Mistakes to Avoid

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COMMON MISTAKES TO AVOID

CHOOSING THE RIGHT CONTRACTOR
When a homeowner decides to remodel, selecting the right contractor is just as important as the choices they will make for the remodeling itself. Too often homeowners will choose a contractor based on the lowest price. While this is understandable, what is hidden is that in order to quote you a low price, the contracting company typically will use not so qualified, low level laborers who work cheap and are not licensed to do some of the services. This practice is common with the larger contractors because their high overhead structure requires them to get the job done as inexpensively as possible in order to make their profit margin. In other instances, homeowners may choose to use a handyman who similarly is under-qualified or not properly licensed for all the work required. Almost always, these choices will lead to problems down the road and cost substantially more money to correct them.

When you entrust Anderson Contracting with your project, we always take the correct measures to do the job right with the quality, trouble-free service you expect. Our professionals are certified members of NARI (National Association of Remodeling Industry). Our Principals work on your job site for Quality Control and are accessible to you at all times. Our workers are licensed and highly skilled in their areas of specialty and have been with the company for many years. We follow all building codes and manufacturers' specifications for safety and cost-efficiencies. And our long-standing relationships with suppliers, assures that we get you the best prices for materials.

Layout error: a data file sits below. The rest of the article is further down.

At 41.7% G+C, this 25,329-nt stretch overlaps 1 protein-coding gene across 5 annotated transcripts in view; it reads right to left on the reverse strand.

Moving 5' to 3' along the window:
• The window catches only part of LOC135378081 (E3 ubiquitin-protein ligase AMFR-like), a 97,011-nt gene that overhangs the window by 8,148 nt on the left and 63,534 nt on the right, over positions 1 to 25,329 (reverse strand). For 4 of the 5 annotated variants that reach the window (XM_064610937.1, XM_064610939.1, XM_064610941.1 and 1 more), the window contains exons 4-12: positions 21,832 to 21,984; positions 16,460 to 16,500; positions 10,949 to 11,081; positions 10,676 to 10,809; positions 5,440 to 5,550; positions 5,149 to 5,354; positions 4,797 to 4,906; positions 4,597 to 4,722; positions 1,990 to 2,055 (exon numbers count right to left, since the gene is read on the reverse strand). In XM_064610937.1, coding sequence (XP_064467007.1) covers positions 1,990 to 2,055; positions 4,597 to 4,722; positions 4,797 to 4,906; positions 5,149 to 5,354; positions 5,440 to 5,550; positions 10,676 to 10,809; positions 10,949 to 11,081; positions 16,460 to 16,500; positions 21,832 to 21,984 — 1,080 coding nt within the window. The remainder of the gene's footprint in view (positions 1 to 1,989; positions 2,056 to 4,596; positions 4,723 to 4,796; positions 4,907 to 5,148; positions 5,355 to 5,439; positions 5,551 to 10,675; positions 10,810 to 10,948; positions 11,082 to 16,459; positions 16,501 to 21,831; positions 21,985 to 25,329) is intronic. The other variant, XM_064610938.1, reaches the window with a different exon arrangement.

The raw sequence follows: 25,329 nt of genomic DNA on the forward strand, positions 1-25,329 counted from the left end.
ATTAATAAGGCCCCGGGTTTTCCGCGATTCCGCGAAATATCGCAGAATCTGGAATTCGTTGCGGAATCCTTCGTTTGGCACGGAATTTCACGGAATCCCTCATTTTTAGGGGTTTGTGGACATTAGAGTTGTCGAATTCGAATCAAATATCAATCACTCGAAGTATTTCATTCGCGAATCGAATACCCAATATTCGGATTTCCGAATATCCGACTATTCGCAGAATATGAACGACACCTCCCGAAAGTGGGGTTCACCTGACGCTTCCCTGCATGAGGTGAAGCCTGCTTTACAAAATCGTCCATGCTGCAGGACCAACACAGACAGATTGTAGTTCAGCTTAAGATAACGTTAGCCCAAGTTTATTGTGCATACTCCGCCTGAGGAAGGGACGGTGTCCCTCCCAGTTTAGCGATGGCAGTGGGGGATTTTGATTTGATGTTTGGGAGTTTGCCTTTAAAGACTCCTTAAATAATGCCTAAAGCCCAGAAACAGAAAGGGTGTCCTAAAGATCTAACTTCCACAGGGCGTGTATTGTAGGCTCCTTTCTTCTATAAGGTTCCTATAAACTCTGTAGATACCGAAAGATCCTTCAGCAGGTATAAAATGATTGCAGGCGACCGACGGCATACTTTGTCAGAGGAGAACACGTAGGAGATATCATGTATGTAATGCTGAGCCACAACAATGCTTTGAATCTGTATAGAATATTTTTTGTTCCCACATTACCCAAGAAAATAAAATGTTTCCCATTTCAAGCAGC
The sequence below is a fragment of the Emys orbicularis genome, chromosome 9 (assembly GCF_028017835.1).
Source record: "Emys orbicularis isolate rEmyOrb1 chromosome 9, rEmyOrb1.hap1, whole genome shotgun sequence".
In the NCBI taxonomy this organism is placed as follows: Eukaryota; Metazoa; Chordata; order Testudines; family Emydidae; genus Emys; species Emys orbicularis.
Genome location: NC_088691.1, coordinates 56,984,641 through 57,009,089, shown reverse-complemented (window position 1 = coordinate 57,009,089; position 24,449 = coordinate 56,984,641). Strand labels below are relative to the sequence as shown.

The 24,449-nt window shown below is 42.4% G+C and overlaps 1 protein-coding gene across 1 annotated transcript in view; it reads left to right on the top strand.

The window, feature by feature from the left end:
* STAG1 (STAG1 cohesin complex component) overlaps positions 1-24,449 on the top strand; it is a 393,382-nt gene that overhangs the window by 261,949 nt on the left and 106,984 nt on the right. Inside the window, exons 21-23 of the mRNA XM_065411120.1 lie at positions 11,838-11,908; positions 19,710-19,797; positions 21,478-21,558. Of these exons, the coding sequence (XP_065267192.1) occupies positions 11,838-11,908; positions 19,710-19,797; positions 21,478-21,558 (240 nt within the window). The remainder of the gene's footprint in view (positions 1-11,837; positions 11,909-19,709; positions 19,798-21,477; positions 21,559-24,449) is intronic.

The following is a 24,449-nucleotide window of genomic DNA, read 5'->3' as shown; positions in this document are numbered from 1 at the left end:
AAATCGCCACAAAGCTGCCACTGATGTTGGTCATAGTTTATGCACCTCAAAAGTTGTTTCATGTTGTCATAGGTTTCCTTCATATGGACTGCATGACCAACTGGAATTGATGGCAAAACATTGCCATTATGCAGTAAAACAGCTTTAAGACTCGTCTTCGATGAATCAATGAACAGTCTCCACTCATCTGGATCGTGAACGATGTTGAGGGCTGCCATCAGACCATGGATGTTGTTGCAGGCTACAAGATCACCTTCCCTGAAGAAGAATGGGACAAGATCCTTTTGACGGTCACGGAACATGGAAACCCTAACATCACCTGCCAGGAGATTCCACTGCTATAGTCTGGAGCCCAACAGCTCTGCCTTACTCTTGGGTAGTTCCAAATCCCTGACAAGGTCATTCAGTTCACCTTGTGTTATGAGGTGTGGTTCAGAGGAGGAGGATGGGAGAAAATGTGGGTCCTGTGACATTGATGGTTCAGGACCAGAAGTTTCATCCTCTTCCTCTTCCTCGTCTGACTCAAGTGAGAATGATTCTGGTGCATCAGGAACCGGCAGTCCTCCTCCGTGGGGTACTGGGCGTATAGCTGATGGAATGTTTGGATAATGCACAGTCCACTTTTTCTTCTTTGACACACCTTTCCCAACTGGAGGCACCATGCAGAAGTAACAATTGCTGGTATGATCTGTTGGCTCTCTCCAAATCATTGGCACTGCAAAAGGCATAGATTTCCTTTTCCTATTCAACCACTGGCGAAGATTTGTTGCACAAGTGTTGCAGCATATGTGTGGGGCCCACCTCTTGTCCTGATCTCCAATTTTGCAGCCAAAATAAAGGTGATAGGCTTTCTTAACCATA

Case History: Re-Install A Roof Because Contractor Used The Wrong Materials
This Colonial house featured only a slight roof pitch. The contractor who installed the roof covered it with standard shingles, which are not the right material for this roof's pitch because they are not waterproof. As a result, rather than roll off, water from rain and snow seeped through the shingles causing substantial leaks. Anderson Contracting corrected the problem by re-installing a material more suitable to the flatness of this roof which prevented sitting water from leaking through. Additionally, we knew to inspect and replace the worn flashing material that goes underneath the siding on the house to further prevent leakage.

Case History: Remodel A New Bathroom Because Contractor Overlooked The Waste Lines
A contractor who remodeled a bathroom to modernize and beautify its appearance didn't replace the old waste lines as well. As with many older homes on Long Island that used galvanized material, they developed a "hardening of the arteries" condition over time and the water did not drain. Anderson Contracting corrected the problem by replacing the waste lines with new PVC material, but unfortunately at the expense of having to tear apart much of the new bathroom. The bathroom had to be remodeled again and it was a costly experience for the homeowner.

Case History: Re-Install A New Kitchen Because Contractor Used Inferior Lumber